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  1. #1
    1000 Words... JKeena's Avatar
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    Question Hasselblad vs.1D?

    I am soon to be graduated photog major looking for a new camera with a budget of under $2000. All I shoot now is sports (skateboarding, biking) and fashion and I am looking to invest in something that will last me a while into the future. So it comes down to these criteria...
    I am always shooting for my portfolio with nothing printed bigger then 11x14 in. I am reluctant to enter the digital world because I do not want to sacrifice image quality of prints. So first off, what MP rating is equal to 35mm and medium format for printing? I am not liking film do to paying for so much slide film, paying for developing, and driving over 45 minutes to the nearest lab. However, much of skateboard photography in the good mags isshot with medium format and with a fisheye. SO, I own a Canon 15mm fisheye which I use with my 35mm. I looked into the 20D but on that camera my 15mm becomes a 28mm!! No thank you! My next option would be the 1D (for under $2000, ebay) which my 15mm would stay under 20mm (i think, correct me if I'm wrong) but with 4.2 MP is that print worthy for "magazine size prints"? And the 1D still came with a CCD sensor and not a CMOS which I'm not too sure about. I also need to have a 1/250 sync speed. The other option is to stick with film and buy a Hasselblad 500($300 ebay) and a Hasselblad Fisheye 30mm($1000, ebay). But keep paying for film and processing...

    Any suggestions would be greatly appreciated! I am totally in the dark here and need some guidance. Anyone shooting action sports with digital SLR have any ideas for me? Anything!! Please help! Thank you -Justin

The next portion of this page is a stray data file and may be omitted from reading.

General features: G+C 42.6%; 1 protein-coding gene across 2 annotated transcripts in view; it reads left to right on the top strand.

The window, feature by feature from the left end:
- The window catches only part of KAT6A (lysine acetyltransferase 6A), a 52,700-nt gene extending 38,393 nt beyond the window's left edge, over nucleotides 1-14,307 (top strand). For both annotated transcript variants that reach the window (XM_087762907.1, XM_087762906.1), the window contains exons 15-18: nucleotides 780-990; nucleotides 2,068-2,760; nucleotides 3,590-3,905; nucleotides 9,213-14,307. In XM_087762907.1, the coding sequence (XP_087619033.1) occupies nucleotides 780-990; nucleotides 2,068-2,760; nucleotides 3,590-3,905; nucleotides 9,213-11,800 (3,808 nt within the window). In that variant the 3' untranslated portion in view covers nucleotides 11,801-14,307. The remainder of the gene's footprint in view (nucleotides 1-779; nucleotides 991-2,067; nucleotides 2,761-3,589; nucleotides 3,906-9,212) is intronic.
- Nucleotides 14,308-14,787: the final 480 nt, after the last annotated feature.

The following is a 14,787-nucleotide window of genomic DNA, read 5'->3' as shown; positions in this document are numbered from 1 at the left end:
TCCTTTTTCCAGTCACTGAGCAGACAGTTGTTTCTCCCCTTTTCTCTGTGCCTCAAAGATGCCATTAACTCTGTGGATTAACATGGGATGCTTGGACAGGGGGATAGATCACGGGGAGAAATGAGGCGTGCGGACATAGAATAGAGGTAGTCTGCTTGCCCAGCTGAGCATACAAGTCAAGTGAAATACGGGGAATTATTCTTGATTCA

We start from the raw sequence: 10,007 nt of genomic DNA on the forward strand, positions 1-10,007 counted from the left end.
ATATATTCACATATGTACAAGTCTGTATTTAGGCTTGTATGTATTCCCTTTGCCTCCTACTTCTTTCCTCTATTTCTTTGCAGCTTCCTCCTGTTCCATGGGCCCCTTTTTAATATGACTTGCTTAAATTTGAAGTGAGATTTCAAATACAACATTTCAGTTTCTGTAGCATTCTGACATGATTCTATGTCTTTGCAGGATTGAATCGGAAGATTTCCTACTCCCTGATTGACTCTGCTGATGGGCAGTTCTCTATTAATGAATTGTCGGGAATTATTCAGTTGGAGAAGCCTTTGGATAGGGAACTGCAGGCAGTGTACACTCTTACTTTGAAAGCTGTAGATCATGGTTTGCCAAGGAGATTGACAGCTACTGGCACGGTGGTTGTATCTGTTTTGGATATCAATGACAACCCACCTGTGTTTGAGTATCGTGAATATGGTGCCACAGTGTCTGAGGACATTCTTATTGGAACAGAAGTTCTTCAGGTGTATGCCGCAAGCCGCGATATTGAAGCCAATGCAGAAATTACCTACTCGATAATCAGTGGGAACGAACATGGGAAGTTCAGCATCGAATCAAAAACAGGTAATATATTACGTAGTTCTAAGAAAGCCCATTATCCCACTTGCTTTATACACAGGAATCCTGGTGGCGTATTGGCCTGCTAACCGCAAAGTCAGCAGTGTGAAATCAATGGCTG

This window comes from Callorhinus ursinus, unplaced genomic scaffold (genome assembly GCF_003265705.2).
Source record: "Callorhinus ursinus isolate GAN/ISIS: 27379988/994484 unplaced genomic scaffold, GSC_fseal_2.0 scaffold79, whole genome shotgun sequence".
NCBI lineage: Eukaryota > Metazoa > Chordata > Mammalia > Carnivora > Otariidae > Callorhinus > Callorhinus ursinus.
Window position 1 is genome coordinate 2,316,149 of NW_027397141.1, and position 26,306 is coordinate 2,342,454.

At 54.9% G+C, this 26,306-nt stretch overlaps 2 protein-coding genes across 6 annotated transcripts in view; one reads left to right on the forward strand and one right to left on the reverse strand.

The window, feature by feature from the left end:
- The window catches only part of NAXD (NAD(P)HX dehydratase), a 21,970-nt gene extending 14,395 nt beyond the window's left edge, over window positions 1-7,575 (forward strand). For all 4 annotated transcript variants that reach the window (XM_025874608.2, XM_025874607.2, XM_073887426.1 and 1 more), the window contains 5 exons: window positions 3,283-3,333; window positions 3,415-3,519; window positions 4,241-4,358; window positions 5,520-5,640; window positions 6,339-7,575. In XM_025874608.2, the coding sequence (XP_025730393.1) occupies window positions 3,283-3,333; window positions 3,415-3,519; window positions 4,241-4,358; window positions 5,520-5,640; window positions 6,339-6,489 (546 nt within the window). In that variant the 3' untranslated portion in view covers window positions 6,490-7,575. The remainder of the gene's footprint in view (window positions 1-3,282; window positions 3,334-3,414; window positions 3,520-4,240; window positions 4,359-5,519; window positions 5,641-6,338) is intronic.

Last edited by JKeena; 05-09-2005 at 09:57 AM.

  2. #2
    Too square to be hip. almo's Avatar
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    Re: Hasselblad vs.1D?

    I would go digital. Why does it have to be a 1D? What is wrong with a 20D or even a 10D? May pros use these cameras, and both are higher in MP'age than a 1D. Put a vert grip on one of these cameras and you wouldn't know the diff.

    I don't think you can really compare a film camera to a difital. If you want to shoot film then get the hassy, if its digita you want then get a canon.

    good luck.
    John Cowan
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  3. #3
    Sitting in a Leaky Dingy Michael Fanelli's Avatar
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    Re: Hasselblad vs.1D?

    Quote Originally Posted by JKeena
    I am soon to be graduated photog major looking for a new camera with a budget of under $2000. All I shoot now is sports (skateboarding, biking) and fashion and I am looking to invest in something that will last me a while into the future. So it comes down to these criteria...
    I am always shooting for my portfolio with nothing printed bigger then 11x14 in. I am reluctant to enter the digital world because I do not want to sacrifice image quality of prints. So first off, what MP rating is equal to 35mm and medium format for printing? I am not liking film do to paying for so much slide film, paying for developing, and driving over 45 minutes to the nearest lab. However, much of skateboard photography in the good mags isshot with medium format and with a fisheye. SO, I own a Canon 15mm fisheye which I use with my 35mm. I looked into the 20D but on that camera my 15mm becomes a 28mm!! No thank you! My next option would be the 1D (for under $2000, ebay) which my 15mm would stay under 20mm (i think, correct me if I'm wrong) but with 4.2 MP is that print worthy for "magazine size prints"? And the 1D still came with a CCD sensor and not a CMOS which I'm not too sure about. I also need to have a 1/250 sync speed. The other option is to stick with film and buy a Hasselblad 500($300 ebay) and a Hasselblad Fisheye ($1000, ebay). But keep paying for film and processing...